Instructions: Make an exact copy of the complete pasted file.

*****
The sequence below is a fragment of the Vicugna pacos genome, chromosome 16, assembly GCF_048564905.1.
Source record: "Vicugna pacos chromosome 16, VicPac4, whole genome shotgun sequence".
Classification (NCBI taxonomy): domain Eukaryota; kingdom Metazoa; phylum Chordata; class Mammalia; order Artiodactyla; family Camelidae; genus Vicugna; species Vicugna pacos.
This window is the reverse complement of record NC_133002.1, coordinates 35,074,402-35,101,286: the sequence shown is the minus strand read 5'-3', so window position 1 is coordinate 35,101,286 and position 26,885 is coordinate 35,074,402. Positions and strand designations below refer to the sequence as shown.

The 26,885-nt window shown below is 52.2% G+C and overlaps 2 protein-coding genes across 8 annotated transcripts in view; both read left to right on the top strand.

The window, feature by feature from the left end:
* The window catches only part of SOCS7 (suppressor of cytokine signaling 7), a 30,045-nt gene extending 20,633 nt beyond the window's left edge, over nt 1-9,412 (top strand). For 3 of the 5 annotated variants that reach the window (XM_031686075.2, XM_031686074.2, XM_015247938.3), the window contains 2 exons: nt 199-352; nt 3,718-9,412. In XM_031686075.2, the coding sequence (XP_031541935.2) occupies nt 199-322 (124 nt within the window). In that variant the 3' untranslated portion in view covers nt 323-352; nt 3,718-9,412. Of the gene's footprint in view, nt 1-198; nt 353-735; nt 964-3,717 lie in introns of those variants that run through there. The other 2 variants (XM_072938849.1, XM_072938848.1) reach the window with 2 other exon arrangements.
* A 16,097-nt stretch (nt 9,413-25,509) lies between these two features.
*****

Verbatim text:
The sequence below is a fragment of the Vicugna pacos genome, chromosome 16, assembly GCF_048564905.1.
Source record: "Vicugna pacos chromosome 16, VicPac4, whole genome shotgun sequence".
Classification (NCBI taxonomy): domain Eukaryota; kingdom Metazoa; phylum Chordata; class Mammalia; order Artiodactyla; family Camelidae; genus Vicugna; species Vicugna pacos.
This window is the reverse complement of record NC_133002.1, coordinates 35,074,402-35,101,286: the sequence shown is the minus strand read 5'-3', so window position 1 is coordinate 35,101,286 and position 26,885 is coordinate 35,074,402. Positions and strand designations below refer to the sequence as shown.

The 26,885-nt window shown below is 52.2% G+C and overlaps 2 protein-coding genes across 8 annotated transcripts in view; both read left to right on the top strand.

The window, feature by feature from the left end:
* The window catches only part of SOCS7 (suppressor of cytokine signaling 7), a 30,045-nt gene extending 20,633 nt beyond the window's left edge, over nt 1-9,412 (top strand). For 3 of the 5 annotated variants that reach the window (XM_031686075.2, XM_031686074.2, XM_015247938.3), the window contains 2 exons: nt 199-352; nt 3,718-9,412. In XM_031686075.2, the coding sequence (XP_031541935.2) occupies nt 199-322 (124 nt within the window). In that variant the 3' untranslated portion in view covers nt 323-352; nt 3,718-9,412. Of the gene's footprint in view, nt 1-198; nt 353-735; nt 964-3,717 lie in introns of those variants that run through there. The other 2 variants (XM_072938849.1, XM_072938848.1) reach the window with 2 other exon arrangements.
* A 16,097-nt stretch (nt 9,413-25,509) lies between these two features.